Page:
Letting go… Probably the toughest lesson for any parent to learn. It’s certainly been a roller coaster ride for me.
It all starts with the cutting of the umbilical cord. Although by the time my nine months was up, I was more than ready to get her out of my tummy. Being pregnant was magical and wonderful. I never got sick, in fact probably felt the best I ever did during my pregnancy. But once eight months comes around and then nine…the body can only take so much. Yes, the first of all the “letting go” came then although most of us probably didn’t realize it.
I’ve spent the last sixteen years of my life taking care of my daughter. Making sure she had what she needed, helping her work out problems, wiping away her tears when she got hurt… and I loved every moment of being her mother. Through it all there were levels of letting go. When she started walking and got it in her head that walking equated freedom. I had to loosen the reins to allow her room to explore her little world. Then school came along and her little world became a bit bigger. It was rough watching a little five year old walk into a huge school looking so vulnerable. Then came time for her to move on to middle school. Ok, I had to let those reins out quite a bit more. She was becoming more independent and had ideas that she was ready to make her own decisions. We struggled at times, but my decision would always stand.
High school. Those reins were literally yanked out of my hands. She’s now an almost adult with her own ideas, opinions and desires. Old enough to start driving and hold down a job. The teachers in high school treat them like adults and expect them to handle their own issues with much, much less parent interference, I felt like she had gotten on a speeding train and I was running along beside the train trying to keep up. Watching her get farther and farther away.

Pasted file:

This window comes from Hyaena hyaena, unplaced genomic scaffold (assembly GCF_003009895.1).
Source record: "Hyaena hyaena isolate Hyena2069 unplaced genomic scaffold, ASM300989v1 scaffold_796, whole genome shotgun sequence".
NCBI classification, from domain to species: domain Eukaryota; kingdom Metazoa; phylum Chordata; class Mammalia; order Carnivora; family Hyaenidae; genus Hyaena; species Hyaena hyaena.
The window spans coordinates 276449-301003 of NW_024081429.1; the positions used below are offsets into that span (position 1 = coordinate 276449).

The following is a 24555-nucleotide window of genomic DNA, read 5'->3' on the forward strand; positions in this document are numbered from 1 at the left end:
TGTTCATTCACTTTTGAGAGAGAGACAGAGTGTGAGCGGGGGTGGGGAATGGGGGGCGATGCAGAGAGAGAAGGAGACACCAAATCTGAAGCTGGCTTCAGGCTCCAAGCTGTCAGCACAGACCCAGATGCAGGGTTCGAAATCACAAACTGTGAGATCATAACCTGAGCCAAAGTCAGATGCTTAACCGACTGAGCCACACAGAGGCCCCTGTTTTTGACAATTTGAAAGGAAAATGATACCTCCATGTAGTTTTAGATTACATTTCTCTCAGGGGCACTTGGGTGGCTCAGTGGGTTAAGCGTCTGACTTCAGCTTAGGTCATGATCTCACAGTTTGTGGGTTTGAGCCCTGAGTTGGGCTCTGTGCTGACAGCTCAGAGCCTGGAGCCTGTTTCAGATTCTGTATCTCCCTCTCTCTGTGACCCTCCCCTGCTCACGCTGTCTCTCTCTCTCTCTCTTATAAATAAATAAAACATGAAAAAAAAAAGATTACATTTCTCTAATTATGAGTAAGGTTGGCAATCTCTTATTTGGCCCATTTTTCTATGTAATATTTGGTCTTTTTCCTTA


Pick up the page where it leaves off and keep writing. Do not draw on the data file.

In my eyes, she’ll always be my baby. When I see her getting knocked down, I want to go and pick her up, but she snarls at me and tells me to leave her alone. When someone says something to hurt her feelings, my maternal instinct kicks in and I feel the need to jump in and speak to the other person. God forbid I ever do something like that. She’s never forgive me for interfering. She sulks to her room most days and wants nothing to do with me. She has her own ideas of how she will do her chores and they don’t necessarily align with mine. I want them done a certain way and she tells me that “logically” it’s better her way. We clash on almost everything. My opinion no longer means anything to her. When I see her struggling with something and try to offer feedback on how it could be better – I’m hassling her, making her life miserable…
She’s growing up. Finding her own way in this world and I have to step aside and watch her make mistakes. Offering guidance and suggestions has become a strategic business. I have to find the right moments and the right words to dish up my advice otherwise they get rejected soundly.
Letting go at this point was no longer a choice or option for me to arrive at. It was forced on me whether I liked it or not. Perhaps there’s a reason why Teenagers become such vile, snarling creatures – it’s to speed up the separation process. Otherwise, you’d have parents like me who are still in their protective, parenting mode way past the time of letting go.
Everyone says it’s a phase so I guess once the “letting go” process is complete, we can both go back to being normal human beings again.